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Dirt Farmer

Paul Bernier's vines are celebrated for what they lack: water

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That cost savings, combined with the premium Bernier can charge for his grapes, more than makes up for the slightly reduced yield a dry farmer can expect. In late summer, when I visited, there isn't much for Bernier to do but monitor the sugar content of his grapes and taking his compost pile's temperature.

The old timers, Bernier explains, have so little to do this time of year, they would "hit them with sulphur, pack up their wagons and go fishing for rock fish and abalone at the coast." They wouldn't come home until it was almost time to harvest the grapes. Bernier keeps this tradition alive in his own way. Walking through downtown Healdsburg one day, he pulls out his camera and shows me a selfie he took 300 feet up a redwood tree, a half-day climb. He also does a lot of sailing with his grandkids on Lake Sonoma above Dry Creek Valley—a reservoir that, ironically, was created in part to capture water with which to irrigate grapes.

Grapes aren't the only crop that can be dry-farmed in California. Early Girl tomatoes from Monterey Bay are legendary for their rich flavor and surprising juiciness. There are dry-farmed potatoes, squash, quinoa, apples and nuts, as well as the juiciest melon you will ever try—the Crane melon from New Family Farm in Sebastopol. Even almonds, perhaps the most notorious of California's water-wasting crops, can be dry-farmed. Indeed, almonds once thrived, water-free, in San Obispo, southern Monterey County and in the Sierra Foothills.

While there is a lot of pre-harvest goofing off to do later in the year, a dry farmer has to pay his dues in spring. When the rain stops and the soil dries, a dry farmer gets cultivating. This means working to break up the soil, uprooting the weeds and generally disrupting the ground's structure, especially the soil capillaries formed by escaping water that become conduits for more water to follow.

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Bernier only works with "head-trained" vines, which are free-standing little trees, rather than viney plants that hang on trellises. He uses a small, crawling tractor to cross-cultivate his grapes on two axes, something you can't do with trellised vines. The work, he admits, "can be a bit diesel-intensive."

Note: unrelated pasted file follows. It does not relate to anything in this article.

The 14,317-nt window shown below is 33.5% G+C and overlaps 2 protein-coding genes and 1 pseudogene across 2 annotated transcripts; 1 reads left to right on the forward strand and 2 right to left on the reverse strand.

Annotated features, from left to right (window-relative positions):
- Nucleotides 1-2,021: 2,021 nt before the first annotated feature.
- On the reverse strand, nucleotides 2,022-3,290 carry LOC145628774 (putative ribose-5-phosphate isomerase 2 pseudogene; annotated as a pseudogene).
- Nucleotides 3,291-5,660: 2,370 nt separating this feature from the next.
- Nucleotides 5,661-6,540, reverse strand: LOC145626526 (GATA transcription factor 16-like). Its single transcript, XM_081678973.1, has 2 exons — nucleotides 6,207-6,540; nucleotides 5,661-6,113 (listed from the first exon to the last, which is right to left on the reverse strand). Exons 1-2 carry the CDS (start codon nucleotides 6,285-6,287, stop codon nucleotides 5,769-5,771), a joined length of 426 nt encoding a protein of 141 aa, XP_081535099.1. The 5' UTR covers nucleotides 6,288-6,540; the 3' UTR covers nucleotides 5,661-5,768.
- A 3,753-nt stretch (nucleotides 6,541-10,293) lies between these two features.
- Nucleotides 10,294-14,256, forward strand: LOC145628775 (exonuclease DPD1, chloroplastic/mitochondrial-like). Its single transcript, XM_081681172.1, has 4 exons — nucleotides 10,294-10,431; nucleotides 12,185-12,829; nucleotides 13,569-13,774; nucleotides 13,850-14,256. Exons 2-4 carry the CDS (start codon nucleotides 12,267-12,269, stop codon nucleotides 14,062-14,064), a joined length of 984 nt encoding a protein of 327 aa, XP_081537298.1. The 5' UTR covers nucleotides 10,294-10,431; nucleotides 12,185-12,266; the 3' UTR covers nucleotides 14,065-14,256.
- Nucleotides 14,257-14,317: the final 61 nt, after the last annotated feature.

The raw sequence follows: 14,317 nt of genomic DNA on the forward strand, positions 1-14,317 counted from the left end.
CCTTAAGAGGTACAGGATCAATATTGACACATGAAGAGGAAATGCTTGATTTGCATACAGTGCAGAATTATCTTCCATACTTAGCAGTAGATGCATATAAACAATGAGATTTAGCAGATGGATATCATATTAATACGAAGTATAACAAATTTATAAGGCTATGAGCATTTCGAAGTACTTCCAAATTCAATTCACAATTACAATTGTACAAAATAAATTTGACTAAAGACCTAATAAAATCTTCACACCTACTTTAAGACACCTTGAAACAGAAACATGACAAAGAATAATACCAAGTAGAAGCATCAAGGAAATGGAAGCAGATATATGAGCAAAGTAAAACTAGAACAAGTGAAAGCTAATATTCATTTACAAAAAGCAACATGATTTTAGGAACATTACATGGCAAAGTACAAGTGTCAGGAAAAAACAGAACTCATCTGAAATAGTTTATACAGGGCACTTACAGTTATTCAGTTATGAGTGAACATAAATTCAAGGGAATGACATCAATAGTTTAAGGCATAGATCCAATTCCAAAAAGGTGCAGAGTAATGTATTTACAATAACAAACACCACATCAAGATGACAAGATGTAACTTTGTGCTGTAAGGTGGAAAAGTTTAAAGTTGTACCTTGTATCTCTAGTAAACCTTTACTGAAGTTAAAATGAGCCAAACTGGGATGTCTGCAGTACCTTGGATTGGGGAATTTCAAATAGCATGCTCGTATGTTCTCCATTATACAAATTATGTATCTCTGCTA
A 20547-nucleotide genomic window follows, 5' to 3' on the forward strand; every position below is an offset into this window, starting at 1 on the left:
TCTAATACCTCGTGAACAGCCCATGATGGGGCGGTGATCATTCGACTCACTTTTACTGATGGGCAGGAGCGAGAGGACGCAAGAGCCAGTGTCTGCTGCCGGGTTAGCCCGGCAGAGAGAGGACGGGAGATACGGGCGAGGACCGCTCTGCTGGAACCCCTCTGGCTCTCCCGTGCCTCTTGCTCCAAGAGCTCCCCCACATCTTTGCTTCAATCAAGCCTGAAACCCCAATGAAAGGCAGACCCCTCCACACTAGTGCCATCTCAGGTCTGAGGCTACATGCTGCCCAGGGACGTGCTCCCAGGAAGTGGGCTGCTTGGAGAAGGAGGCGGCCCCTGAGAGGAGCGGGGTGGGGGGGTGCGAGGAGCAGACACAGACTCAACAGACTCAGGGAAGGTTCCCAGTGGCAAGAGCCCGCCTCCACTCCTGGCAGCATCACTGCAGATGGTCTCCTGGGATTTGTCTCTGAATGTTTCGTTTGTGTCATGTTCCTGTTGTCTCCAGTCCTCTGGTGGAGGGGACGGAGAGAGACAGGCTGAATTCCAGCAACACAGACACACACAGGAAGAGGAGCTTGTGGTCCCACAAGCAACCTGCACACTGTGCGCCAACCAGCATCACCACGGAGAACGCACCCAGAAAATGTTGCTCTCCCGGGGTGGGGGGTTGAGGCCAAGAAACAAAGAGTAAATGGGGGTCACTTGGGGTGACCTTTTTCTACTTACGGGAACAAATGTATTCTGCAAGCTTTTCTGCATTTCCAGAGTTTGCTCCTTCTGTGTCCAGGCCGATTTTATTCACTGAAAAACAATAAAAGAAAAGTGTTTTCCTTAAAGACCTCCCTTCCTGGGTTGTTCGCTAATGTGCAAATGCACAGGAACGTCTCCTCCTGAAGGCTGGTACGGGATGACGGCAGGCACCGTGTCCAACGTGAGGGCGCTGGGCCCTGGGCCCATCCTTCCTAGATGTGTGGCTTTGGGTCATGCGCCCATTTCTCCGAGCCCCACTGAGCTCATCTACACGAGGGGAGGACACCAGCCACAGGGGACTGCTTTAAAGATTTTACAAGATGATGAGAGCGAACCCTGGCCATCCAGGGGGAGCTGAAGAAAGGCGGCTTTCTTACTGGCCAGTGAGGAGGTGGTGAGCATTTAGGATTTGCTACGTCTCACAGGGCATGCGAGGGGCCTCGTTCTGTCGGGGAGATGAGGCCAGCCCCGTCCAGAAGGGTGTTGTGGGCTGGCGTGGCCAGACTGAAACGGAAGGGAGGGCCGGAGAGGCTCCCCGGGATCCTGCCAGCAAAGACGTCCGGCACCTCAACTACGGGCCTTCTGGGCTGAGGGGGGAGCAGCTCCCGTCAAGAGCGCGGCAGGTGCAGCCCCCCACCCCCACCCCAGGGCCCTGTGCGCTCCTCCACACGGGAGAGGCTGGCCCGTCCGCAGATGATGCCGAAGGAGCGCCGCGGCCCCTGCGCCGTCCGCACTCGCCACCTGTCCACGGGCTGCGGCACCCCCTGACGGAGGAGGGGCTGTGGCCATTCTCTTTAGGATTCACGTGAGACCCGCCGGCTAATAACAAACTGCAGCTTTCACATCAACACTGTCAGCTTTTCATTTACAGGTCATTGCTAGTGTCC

After cultivating, the broken earth is left to dry into dust as the summer wears on. With no irrigation happening, weeds don't have a chance to get started. And without any capillary structure to the soil, the dry earth acts like a seal, keeping the moisture in. In the heat of summer, the water "wants" to get out of the ground and into the dry air. The dry farmer gives the water no avenue of escape but through the plant.

In between visits to local wineries, we make the rounds of the "ranches," as he calls them, that Bernier manages. (He also has a few acres planted at home, which he calls Paul Bernier Zinyards.) At each stop, his dogs, Finn and Wasabi, scamper about, sniffing at the bases of the vines, chasing mice and nibbling the occasional fruit, as does Bernier.

As he cruises his ranches, Bernier effuses old-Italian-guy wisdom. He points out the various grape varieties, which he can distinguish according to the differing hues of green in their leaves. While all of his ranches grow primarily Zinfandel, they contain other varieties, such as Carignane, a classic blending grape.

"Back in the day," says Bernier, "they would hide Carignane underneath the Zinfandel vines, because they bear more and are worth less."

The ranches also grow the occasional Petit Syrah, Cabernet Sauvignon and other varieties. Those are fine, Bernier says, but he avoids white wine grapes. "They're too fussy."

Sensitive, that is.

At each stop, Bernier grabs grapes from a scattering of vines. Back at the truck, he mashes them together with a mortar and pestle, and pours the pulp into the brix meter. After registering the sugar content of the vines at each ranch, Bernier tips back the leftover grape juice.

The first grapes in California were dry-farmed. The practice was still commonplace, but on the decline, in 1976. That year, dry-farmed Napa Valley wines swept the prestigious Paris Tasting Competition, which was expected to be won by French wines. It was a watershed moment for California wine, and put the Napa region on the map as a wine heavyweight.

Irrigation was first brought to California's wine country in the form of overhead sprinklers that were initially used to thwart frost in spring. In freezing temperatures, a coating of water will shield the emergent buds, buying a few precious degrees of wiggle room.

Growers quickly realized that irrigating throughout the growing season would produce larger yields, and the practice became widespread. In 1971, drip irrigation arrived in Napa, and was hailed as water-saving technology at the time.

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